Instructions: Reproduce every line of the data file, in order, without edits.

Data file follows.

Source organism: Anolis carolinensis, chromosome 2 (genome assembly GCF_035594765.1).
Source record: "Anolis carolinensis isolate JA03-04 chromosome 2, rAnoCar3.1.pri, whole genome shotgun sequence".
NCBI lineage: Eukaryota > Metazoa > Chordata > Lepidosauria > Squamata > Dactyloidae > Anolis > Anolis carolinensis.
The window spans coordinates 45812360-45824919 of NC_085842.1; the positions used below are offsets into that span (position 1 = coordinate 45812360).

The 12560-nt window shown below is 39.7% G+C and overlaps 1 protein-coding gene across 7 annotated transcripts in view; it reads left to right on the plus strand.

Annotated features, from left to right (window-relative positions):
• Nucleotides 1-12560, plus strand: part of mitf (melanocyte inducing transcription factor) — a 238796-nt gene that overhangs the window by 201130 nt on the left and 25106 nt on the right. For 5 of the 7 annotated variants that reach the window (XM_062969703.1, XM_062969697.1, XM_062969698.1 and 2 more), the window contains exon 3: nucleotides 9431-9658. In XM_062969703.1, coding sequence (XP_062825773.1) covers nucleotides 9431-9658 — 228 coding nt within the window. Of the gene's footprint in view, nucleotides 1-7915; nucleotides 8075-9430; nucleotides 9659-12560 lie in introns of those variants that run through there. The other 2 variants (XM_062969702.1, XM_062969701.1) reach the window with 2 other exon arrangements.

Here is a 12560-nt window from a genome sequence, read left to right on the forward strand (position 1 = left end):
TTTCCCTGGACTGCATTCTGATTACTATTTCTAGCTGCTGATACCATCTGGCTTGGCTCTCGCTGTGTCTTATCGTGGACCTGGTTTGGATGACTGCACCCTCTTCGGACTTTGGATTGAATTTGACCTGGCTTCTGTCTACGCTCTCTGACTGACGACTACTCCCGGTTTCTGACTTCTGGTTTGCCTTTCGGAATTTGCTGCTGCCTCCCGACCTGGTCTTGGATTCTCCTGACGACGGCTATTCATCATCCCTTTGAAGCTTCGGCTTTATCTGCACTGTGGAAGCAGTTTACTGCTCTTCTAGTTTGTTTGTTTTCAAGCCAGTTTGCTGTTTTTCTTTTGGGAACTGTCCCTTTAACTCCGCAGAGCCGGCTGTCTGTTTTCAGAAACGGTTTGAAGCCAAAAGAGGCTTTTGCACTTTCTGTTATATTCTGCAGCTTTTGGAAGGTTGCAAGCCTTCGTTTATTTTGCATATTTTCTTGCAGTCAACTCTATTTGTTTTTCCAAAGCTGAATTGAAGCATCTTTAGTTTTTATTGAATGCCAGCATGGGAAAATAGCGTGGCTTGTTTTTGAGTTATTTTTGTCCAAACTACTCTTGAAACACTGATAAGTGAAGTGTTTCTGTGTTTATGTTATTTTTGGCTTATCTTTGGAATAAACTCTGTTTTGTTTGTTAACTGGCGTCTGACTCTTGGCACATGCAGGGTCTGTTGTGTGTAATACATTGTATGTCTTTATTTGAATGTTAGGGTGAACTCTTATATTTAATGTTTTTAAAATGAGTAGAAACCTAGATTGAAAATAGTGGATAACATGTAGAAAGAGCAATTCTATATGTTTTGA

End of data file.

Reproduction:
Source organism: Anolis carolinensis, chromosome 2 (genome assembly GCF_035594765.1).
Source record: "Anolis carolinensis isolate JA03-04 chromosome 2, rAnoCar3.1.pri, whole genome shotgun sequence".
NCBI lineage: Eukaryota > Metazoa > Chordata > Lepidosauria > Squamata > Dactyloidae > Anolis > Anolis carolinensis.
The window spans coordinates 45812360-45824919 of NC_085842.1; the positions used below are offsets into that span (position 1 = coordinate 45812360).

The 12560-nt window shown below is 39.7% G+C and overlaps 1 protein-coding gene across 7 annotated transcripts in view; it reads left to right on the plus strand.

Annotated features, from left to right (window-relative positions):
• Nucleotides 1-12560, plus strand: part of mitf (melanocyte inducing transcription factor) — a 238796-nt gene that overhangs the window by 201130 nt on the left and 25106 nt on the right. For 5 of the 7 annotated variants that reach the window (XM_062969703.1, XM_062969697.1, XM_062969698.1 and 2 more), the window contains exon 3: nucleotides 9431-9658. In XM_062969703.1, coding sequence (XP_062825773.1) covers nucleotides 9431-9658 — 228 coding nt within the window. Of the gene's footprint in view, nucleotides 1-7915; nucleotides 8075-9430; nucleotides 9659-12560 lie in introns of those variants that run through there. The other 2 variants (XM_062969702.1, XM_062969701.1) reach the window with 2 other exon arrangements.

Here is a 12560-nt window from a genome sequence, read left to right on the forward strand (position 1 = left end):
TTTCCCTGGACTGCATTCTGATTACTATTTCTAGCTGCTGATACCATCTGGCTTGGCTCTCGCTGTGTCTTATCGTGGACCTGGTTTGGATGACTGCACCCTCTTCGGACTTTGGATTGAATTTGACCTGGCTTCTGTCTACGCTCTCTGACTGACGACTACTCCCGGTTTCTGACTTCTGGTTTGCCTTTCGGAATTTGCTGCTGCCTCCCGACCTGGTCTTGGATTCTCCTGACGACGGCTATTCATCATCCCTTTGAAGCTTCGGCTTTATCTGCACTGTGGAAGCAGTTTACTGCTCTTCTAGTTTGTTTGTTTTCAAGCCAGTTTGCTGTTTTTCTTTTGGGAACTGTCCCTTTAACTCCGCAGAGCCGGCTGTCTGTTTTCAGAAACGGTTTGAAGCCAAAAGAGGCTTTTGCACTTTCTGTTATATTCTGCAGCTTTTGGAAGGTTGCAAGCCTTCGTTTATTTTGCATATTTTCTTGCAGTCAACTCTATTTGTTTTTCCAAAGCTGAATTGAAGCATCTTTAGTTTTTATTGAATGCCAGCATGGGAAAATAGCGTGGCTTGTTTTTGAGTTATTTTTGTCCAAACTACTCTTGAAACACTGATAAGTGAAGTGTTTCTGTGTTTATGTTATTTTTGGCTTATCTTTGGAATAAACTCTGTTTTGTTTGTTAACTGGCGTCTGACTCTTGGCACATGCAGGGTCTGTTGTGTGTAATACATTGTATGTCTTTATTTGAATGTTAGGGTGAACTCTTATATTTAATGTTTTTAAAATGAGTAGAAACCTAGATTGAAAATAGTGGATAACATGTAGAAAGAGCAATTCTATATGTTTTGA